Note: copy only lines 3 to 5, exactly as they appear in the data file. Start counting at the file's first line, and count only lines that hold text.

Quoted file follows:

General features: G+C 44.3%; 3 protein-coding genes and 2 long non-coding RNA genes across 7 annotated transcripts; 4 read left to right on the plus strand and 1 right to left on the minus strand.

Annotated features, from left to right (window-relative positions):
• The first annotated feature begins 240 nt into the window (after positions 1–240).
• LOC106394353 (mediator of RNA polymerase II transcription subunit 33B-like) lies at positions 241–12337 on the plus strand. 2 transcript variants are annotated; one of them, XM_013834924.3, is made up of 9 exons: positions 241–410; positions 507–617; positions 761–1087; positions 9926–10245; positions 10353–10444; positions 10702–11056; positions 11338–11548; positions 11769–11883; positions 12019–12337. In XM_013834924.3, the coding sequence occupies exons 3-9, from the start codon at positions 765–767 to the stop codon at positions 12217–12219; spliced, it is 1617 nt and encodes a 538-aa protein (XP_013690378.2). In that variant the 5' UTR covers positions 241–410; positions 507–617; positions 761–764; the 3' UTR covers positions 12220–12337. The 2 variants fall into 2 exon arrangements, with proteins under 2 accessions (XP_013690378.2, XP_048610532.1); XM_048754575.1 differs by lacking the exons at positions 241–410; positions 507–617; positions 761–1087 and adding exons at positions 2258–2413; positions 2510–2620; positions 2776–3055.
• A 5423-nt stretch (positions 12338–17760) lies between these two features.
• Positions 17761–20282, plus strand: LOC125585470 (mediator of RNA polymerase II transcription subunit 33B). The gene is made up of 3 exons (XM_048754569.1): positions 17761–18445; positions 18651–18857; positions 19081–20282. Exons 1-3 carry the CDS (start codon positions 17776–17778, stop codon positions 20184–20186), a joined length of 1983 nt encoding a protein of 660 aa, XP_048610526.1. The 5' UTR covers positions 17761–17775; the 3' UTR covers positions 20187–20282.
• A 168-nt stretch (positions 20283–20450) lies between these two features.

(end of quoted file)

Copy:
• The first annotated feature begins 240 nt into the window (after positions 1–240).
• LOC106394353 (mediator of RNA polymerase II transcription subunit 33B-like) lies at positions 241–12337 on the plus strand. 2 transcript variants are annotated; one of them, XM_013834924.3, is made up of 9 exons: positions 241–410; positions 507–617; positions 761–1087; positions 9926–10245; positions 10353–10444; positions 10702–11056; positions 11338–11548; positions 11769–11883; positions 12019–12337. In XM_013834924.3, the coding sequence occupies exons 3-9, from the start codon at positions 765–767 to the stop codon at positions 12217–12219; spliced, it is 1617 nt and encodes a 538-aa protein (XP_013690378.2). In that variant the 5' UTR covers positions 241–410; positions 507–617; positions 761–764; the 3' UTR covers positions 12220–12337. The 2 variants fall into 2 exon arrangements, with proteins under 2 accessions (XP_013690378.2, XP_048610532.1); XM_048754575.1 differs by lacking the exons at positions 241–410; positions 507–617; positions 761–1087 and adding exons at positions 2258–2413; positions 2510–2620; positions 2776–3055.
• A 5423-nt stretch (positions 12338–17760) lies between these two features.